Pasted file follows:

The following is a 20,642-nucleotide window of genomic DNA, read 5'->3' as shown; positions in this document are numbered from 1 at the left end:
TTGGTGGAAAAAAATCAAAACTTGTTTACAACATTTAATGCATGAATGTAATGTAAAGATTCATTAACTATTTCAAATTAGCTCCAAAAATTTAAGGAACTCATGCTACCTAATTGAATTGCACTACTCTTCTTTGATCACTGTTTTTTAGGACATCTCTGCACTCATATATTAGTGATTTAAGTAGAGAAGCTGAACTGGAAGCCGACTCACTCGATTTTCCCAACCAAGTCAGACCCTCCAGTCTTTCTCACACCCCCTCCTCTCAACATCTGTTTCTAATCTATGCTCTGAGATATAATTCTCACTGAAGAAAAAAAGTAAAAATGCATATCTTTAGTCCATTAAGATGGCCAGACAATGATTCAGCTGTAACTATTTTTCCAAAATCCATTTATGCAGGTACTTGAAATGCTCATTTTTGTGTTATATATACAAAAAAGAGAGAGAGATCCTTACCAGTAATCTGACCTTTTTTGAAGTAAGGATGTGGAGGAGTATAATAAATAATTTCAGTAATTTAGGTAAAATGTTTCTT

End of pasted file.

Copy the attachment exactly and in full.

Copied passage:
The following is a 20,642-nucleotide window of genomic DNA, read 5'->3' as shown; positions in this document are numbered from 1 at the left end:
TTGGTGGAAAAAAATCAAAACTTGTTTACAACATTTAATGCATGAATGTAATGTAAAGATTCATTAACTATTTCAAATTAGCTCCAAAAATTTAAGGAACTCATGCTACCTAATTGAATTGCACTACTCTTCTTTGATCACTGTTTTTTAGGACATCTCTGCACTCATATATTAGTGATTTAAGTAGAGAAGCTGAACTGGAAGCCGACTCACTCGATTTTCCCAACCAAGTCAGACCCTCCAGTCTTTCTCACACCCCCTCCTCTCAACATCTGTTTCTAATCTATGCTCTGAGATATAATTCTCACTGAAGAAAAAAAGTAAAAATGCATATCTTTAGTCCATTAAGATGGCCAGACAATGATTCAGCTGTAACTATTTTTCCAAAATCCATTTATGCAGGTACTTGAAATGCTCATTTTTGTGTTATATATACAAAAAAGAGAGAGAGATCCTTACCAGTAATCTGACCTTTTTTGAAGTAAGGATGTGGAGGAGTATAATAAATAATTTCAGTAATTTAGGTAAAATGTTTCTT